After a long romantic holiday, Mounir (Tahar Rahim) proposes to Murielle (Emilie Dequenne). Overjoyed at Mounir’s proposal, Murielle accepts.
Mounir’s mother, brother and sister live in Morocco, but he has been adopted by André Pinget (Nils Arestrup). André is financially successful a physician (general practitioner) who has taken it upon himself to help Mounir’s family with his money, entering into a fraudulent marriage with Mounir’s sister so she can have a Belgian Passport. Pinget is a tough and controlling type who seems to have need to be recognized as the patriarch who has the last word in the Moroccan family for whom he has now become an indispensable benefactor and pater familias. Mounir lives with André and depends on him for his salary, too. Murielle is a competent school teacher. She is estranged from her mother and has occasional contact with her elder sister.
For financial reasons and because Pinget demands it, the newly married couple goes to live together with Pinget in his large apartment in Brussels. Slowly Pinget’s hard and controlling manner begins to take its toll on the young people. They start a family and their three lovely daughters bring the young couple happy moments, but ultimately, the relationship between Pinget, Mounir and Murielle puts an unbearable strain on the young people’s vulnerable personalities - with tragic consequences.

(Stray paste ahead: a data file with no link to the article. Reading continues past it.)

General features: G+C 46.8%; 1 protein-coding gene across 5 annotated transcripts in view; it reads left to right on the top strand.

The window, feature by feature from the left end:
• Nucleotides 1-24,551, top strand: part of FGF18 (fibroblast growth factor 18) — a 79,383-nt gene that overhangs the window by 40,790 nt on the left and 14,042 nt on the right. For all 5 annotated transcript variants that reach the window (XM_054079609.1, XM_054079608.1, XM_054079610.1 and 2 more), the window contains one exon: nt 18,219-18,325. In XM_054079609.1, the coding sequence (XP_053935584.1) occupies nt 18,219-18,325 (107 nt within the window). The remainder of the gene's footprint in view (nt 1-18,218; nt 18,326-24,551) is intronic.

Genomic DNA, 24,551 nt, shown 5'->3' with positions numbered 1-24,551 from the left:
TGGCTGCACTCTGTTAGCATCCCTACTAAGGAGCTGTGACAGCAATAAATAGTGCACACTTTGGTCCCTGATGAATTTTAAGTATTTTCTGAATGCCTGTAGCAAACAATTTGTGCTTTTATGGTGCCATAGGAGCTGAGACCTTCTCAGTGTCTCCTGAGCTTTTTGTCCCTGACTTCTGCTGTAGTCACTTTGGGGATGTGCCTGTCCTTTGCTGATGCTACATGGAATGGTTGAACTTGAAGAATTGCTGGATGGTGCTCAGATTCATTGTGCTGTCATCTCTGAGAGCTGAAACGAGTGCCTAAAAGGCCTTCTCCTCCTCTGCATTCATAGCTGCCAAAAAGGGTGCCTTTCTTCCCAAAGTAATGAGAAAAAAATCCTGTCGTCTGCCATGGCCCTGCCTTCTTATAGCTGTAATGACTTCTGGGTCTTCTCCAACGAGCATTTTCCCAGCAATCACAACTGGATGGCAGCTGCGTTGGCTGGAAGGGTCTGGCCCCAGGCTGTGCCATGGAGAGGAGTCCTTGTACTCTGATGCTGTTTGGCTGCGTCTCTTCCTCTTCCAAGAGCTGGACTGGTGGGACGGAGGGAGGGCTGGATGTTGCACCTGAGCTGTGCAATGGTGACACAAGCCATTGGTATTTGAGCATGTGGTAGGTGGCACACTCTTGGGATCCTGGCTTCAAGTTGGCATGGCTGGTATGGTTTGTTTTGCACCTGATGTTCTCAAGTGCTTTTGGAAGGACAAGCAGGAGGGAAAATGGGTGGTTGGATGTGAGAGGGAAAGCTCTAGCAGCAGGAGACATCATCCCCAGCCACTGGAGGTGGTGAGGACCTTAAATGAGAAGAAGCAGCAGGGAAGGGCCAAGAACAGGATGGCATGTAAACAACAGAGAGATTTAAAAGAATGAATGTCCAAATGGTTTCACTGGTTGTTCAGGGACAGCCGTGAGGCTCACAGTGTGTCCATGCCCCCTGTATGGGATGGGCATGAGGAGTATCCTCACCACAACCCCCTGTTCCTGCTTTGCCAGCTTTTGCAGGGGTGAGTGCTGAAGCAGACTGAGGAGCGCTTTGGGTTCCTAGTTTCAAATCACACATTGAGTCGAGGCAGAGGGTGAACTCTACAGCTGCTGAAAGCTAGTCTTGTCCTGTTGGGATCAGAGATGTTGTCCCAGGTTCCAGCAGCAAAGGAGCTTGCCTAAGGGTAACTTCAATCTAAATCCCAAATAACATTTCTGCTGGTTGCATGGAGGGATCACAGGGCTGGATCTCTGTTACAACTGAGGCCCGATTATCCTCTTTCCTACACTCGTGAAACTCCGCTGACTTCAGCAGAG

Inspired by a news story, this is as heartrending a film as one is ever likely to see. Writer/director Joachim Lafosse skilfully shows the psychological development of the protagonists with close up camera shots that give a feeling of the intimacy and claustrophobia among the protagonists. Niels Arestrup as the brooding Pinget is excellent. Emilie Dequenne’s performance portraying the psychological development of Murielle is outstanding.
If you decide to see this gut-wrenching film, make sure you give yourself enough time to recover. Even then, this film with stay with you for a long time.